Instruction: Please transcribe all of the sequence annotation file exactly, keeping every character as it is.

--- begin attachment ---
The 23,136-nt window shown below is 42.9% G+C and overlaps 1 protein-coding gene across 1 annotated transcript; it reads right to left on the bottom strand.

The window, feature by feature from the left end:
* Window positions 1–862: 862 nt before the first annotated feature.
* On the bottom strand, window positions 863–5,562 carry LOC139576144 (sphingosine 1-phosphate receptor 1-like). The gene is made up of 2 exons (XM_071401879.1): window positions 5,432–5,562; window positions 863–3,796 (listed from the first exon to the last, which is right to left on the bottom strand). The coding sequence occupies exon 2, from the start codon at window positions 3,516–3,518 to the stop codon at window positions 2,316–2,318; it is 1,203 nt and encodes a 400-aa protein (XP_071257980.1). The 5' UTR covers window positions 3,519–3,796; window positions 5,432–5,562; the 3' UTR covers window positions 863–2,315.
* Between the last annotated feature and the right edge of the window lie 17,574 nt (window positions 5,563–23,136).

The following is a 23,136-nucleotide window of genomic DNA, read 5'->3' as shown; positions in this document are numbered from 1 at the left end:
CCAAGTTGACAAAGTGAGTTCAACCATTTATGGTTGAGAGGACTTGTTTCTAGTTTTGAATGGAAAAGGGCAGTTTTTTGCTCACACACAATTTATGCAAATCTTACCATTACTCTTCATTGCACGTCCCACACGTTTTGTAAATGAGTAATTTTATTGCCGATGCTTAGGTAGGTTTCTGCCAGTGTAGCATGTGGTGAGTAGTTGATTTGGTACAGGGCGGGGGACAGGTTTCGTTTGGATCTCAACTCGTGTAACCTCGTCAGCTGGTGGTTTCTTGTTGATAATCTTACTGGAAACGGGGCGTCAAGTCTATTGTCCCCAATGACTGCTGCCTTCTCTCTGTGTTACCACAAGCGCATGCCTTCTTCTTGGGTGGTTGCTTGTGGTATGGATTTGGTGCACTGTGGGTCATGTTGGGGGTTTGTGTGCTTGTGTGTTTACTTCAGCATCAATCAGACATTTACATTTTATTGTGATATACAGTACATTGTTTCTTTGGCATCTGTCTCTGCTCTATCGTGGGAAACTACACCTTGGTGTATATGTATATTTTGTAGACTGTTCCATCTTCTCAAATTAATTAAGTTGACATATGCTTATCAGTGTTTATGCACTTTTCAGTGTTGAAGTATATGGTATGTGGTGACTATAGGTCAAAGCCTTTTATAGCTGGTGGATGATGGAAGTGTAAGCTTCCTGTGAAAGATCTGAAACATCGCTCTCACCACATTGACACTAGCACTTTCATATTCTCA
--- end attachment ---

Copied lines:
The 23,136-nt window shown below is 42.9% G+C and overlaps 1 protein-coding gene across 1 annotated transcript; it reads right to left on the bottom strand.

The window, feature by feature from the left end:
* Window positions 1–862: 862 nt before the first annotated feature.
* On the bottom strand, window positions 863–5,562 carry LOC139576144 (sphingosine 1-phosphate receptor 1-like). The gene is made up of 2 exons (XM_071401879.1): window positions 5,432–5,562; window positions 863–3,796 (listed from the first exon to the last, which is right to left on the bottom strand). The coding sequence occupies exon 2, from the start codon at window positions 3,516–3,518 to the stop codon at window positions 2,316–2,318; it is 1,203 nt and encodes a 400-aa protein (XP_071257980.1). The 5' UTR covers window positions 3,519–3,796; window positions 5,432–5,562; the 3' UTR covers window positions 863–2,315.
* Between the last annotated feature and the right edge of the window lie 17,574 nt (window positions 5,563–23,136).

The following is a 23,136-nucleotide window of genomic DNA, read 5'->3' as shown; positions in this document are numbered from 1 at the left end:
CCAAGTTGACAAAGTGAGTTCAACCATTTATGGTTGAGAGGACTTGTTTCTAGTTTTGAATGGAAAAGGGCAGTTTTTTGCTCACACACAATTTATGCAAATCTTACCATTACTCTTCATTGCACGTCCCACACGTTTTGTAAATGAGTAATTTTATTGCCGATGCTTAGGTAGGTTTCTGCCAGTGTAGCATGTGGTGAGTAGTTGATTTGGTACAGGGCGGGGGACAGGTTTCGTTTGGATCTCAACTCGTGTAACCTCGTCAGCTGGTGGTTTCTTGTTGATAATCTTACTGGAAACGGGGCGTCAAGTCTATTGTCCCCAATGACTGCTGCCTTCTCTCTGTGTTACCACAAGCGCATGCCTTCTTCTTGGGTGGTTGCTTGTGGTATGGATTTGGTGCACTGTGGGTCATGTTGGGGGTTTGTGTGCTTGTGTGTTTACTTCAGCATCAATCAGACATTTACATTTTATTGTGATATACAGTACATTGTTTCTTTGGCATCTGTCTCTGCTCTATCGTGGGAAACTACACCTTGGTGTATATGTATATTTTGTAGACTGTTCCATCTTCTCAAATTAATTAAGTTGACATATGCTTATCAGTGTTTATGCACTTTTCAGTGTTGAAGTATATGGTATGTGGTGACTATAGGTCAAAGCCTTTTATAGCTGGTGGATGATGGAAGTGTAAGCTTCCTGTGAAAGATCTGAAACATCGCTCTCACCACATTGACACTAGCACTTTCATATTCTCA